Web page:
Inherited or de novo germline variants of a growing number of hematopoietic TFs (including IKZF1, E2A/TCF3, PAX5, and ETV6) have been associated with benign blood disorders and familial B-ALL or lymphoma (25–30).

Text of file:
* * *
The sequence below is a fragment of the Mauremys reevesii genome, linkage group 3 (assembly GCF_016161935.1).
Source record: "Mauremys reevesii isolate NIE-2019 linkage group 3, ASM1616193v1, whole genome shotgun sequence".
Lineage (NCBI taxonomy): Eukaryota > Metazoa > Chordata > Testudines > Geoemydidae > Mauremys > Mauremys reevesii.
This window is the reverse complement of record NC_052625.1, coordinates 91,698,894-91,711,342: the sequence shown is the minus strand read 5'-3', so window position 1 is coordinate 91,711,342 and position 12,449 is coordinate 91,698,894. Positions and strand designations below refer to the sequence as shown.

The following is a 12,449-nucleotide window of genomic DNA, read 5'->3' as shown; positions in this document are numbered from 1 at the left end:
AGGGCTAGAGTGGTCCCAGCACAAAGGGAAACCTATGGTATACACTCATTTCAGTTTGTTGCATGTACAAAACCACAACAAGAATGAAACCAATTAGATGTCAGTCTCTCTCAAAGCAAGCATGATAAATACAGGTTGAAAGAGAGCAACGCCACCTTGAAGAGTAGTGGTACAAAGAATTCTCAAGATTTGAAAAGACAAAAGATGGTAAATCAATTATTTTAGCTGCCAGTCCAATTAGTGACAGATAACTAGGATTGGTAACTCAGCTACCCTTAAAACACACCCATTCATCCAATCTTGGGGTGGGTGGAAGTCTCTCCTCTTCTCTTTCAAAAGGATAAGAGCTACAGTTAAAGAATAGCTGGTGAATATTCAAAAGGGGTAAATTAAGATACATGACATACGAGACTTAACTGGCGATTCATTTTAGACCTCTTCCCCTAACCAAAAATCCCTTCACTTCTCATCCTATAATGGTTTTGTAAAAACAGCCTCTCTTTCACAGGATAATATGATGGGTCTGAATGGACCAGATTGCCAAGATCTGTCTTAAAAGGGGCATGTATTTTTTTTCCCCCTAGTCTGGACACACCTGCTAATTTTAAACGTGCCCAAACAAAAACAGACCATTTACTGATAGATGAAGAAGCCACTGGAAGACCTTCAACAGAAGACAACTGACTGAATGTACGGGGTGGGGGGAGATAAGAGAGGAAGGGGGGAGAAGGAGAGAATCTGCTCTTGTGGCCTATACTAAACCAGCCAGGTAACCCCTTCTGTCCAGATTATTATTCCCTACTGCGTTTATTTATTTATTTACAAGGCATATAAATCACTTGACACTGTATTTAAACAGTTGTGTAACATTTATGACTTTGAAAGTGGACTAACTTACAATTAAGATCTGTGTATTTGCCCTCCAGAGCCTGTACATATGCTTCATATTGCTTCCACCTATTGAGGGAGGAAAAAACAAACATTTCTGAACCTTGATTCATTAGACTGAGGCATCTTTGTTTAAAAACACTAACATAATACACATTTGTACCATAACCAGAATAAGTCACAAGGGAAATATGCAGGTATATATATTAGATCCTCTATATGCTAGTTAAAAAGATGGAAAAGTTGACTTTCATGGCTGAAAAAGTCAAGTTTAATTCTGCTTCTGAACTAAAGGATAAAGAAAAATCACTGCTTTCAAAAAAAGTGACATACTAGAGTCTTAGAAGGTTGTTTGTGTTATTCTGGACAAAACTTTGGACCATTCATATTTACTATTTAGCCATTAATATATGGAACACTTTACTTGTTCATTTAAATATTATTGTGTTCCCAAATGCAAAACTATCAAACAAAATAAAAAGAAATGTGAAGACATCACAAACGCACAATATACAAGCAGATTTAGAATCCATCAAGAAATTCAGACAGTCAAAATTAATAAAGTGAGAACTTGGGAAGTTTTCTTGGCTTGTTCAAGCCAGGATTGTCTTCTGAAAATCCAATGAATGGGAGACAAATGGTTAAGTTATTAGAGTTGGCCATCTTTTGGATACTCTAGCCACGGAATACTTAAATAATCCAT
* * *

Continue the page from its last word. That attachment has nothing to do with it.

IKZF1 is a key regulator of both lymphoid and myeloid differentiation and implicated in proliferation restriction. Transmitted germline IKZF1 mutations were recently linked to common variable immunodeficiency syndrome (CVID; ref. 31). CVID is a frequent but genetically heterogeneous primary immunodeficiency (incidence of 1:50,000–1:25,000) clinically characterized by recurrent infections, due to markedly decreased numbers of isotype-switched mature B cells and corresponding low levels of serum IgG-type antibodies (and commonly also IgM and/or IgA). The CVID subtype caused by IKZF1 mutations presented with B-cell immune deficiency, autoimmunity, and susceptibility to B-ALL. IKZF1 comprises an N-terminal DNA-binding domain (DBD) and a C-terminal dimerization domain. Several isoforms have been described. IKZF1 mainly functions as a transcriptional repressor and binds to DNA as a homo- or heterodimer associating with its own isoforms or other family members [IKZF2 (HELIOS), IKZF3 (AIOLOS), or IKZF4 (EOS)] at pericentromeric heterochromatin regions. The identified CVID-associated mutations included mostly loss-of-function deletions and missense mutations affecting the DBD. They acted by haploinsufficiency. In addition, de novo germline mutations of IKZF1 DBD were reported that were autosomal dominant and acted in a dominant-negative manner. They were associated with early-onset combined immunodeficiency presenting with severe defects of both the innate and adaptive immune system (32). Besides low numbers of B cells and associated dysgammaglobulinemia, these variants caused multi-lineage abnormalities, including myeloid cells and lymphoid cells. Familial acute lymphoblastic leukemia (ALL) was observed in carriers with both de novo as well as transmitted loss-of-function IKZF1 variants, and it is currently assumed that almost 1% of “sporadic” B-ALL cases might be due to underlying germline IKZF1 mutations (26). These B-ALL–associated IKZF1 germline variants are not restricted to specific functional domains; many of these variants have no effect on TF activity but strongly influence stem cell–like features and cell– and cell–stroma interaction, and decrease drug responsiveness (26). Taken together, these studies identified IKZF1 as an immune deficiency and leukemia predisposition gene.